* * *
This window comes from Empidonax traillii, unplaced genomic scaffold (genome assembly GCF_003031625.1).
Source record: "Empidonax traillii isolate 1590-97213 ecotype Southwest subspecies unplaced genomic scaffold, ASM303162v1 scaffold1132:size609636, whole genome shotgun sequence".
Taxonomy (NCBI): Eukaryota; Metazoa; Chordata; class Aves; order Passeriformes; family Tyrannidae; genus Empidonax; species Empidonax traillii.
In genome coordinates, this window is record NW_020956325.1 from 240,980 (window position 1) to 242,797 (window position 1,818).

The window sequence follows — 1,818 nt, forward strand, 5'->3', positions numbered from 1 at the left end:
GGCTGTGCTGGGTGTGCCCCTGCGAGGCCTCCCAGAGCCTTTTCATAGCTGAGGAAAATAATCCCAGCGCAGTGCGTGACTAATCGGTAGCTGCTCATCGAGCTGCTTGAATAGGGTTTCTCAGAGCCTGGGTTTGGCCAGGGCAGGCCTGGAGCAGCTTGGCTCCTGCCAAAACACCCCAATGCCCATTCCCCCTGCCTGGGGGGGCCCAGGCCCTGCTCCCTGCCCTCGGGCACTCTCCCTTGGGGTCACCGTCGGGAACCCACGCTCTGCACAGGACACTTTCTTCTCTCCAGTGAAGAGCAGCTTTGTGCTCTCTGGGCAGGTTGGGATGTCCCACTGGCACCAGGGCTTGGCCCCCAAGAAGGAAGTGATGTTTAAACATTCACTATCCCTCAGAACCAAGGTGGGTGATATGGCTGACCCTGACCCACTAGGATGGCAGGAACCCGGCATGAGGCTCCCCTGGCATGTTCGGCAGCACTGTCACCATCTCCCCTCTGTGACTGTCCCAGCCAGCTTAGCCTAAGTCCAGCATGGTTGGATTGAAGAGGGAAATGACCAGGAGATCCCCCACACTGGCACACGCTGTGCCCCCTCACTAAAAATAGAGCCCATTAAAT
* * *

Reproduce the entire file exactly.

This window comes from Empidonax traillii, unplaced genomic scaffold (genome assembly GCF_003031625.1).
Source record: "Empidonax traillii isolate 1590-97213 ecotype Southwest subspecies unplaced genomic scaffold, ASM303162v1 scaffold1132:size609636, whole genome shotgun sequence".
Taxonomy (NCBI): Eukaryota; Metazoa; Chordata; class Aves; order Passeriformes; family Tyrannidae; genus Empidonax; species Empidonax traillii.
In genome coordinates, this window is record NW_020956325.1 from 240,980 (window position 1) to 242,797 (window position 1,818).

The window sequence follows — 1,818 nt, forward strand, 5'->3', positions numbered from 1 at the left end:
GGCTGTGCTGGGTGTGCCCCTGCGAGGCCTCCCAGAGCCTTTTCATAGCTGAGGAAAATAATCCCAGCGCAGTGCGTGACTAATCGGTAGCTGCTCATCGAGCTGCTTGAATAGGGTTTCTCAGAGCCTGGGTTTGGCCAGGGCAGGCCTGGAGCAGCTTGGCTCCTGCCAAAACACCCCAATGCCCATTCCCCCTGCCTGGGGGGGCCCAGGCCCTGCTCCCTGCCCTCGGGCACTCTCCCTTGGGGTCACCGTCGGGAACCCACGCTCTGCACAGGACACTTTCTTCTCTCCAGTGAAGAGCAGCTTTGTGCTCTCTGGGCAGGTTGGGATGTCCCACTGGCACCAGGGCTTGGCCCCCAAGAAGGAAGTGATGTTTAAACATTCACTATCCCTCAGAACCAAGGTGGGTGATATGGCTGACCCTGACCCACTAGGATGGCAGGAACCCGGCATGAGGCTCCCCTGGCATGTTCGGCAGCACTGTCACCATCTCCCCTCTGTGACTGTCCCAGCCAGCTTAGCCTAAGTCCAGCATGGTTGGATTGAAGAGGGAAATGACCAGGAGATCCCCCACACTGGCACACGCTGTGCCCCCTCACTAAAAATAGAGCCCATTAAAT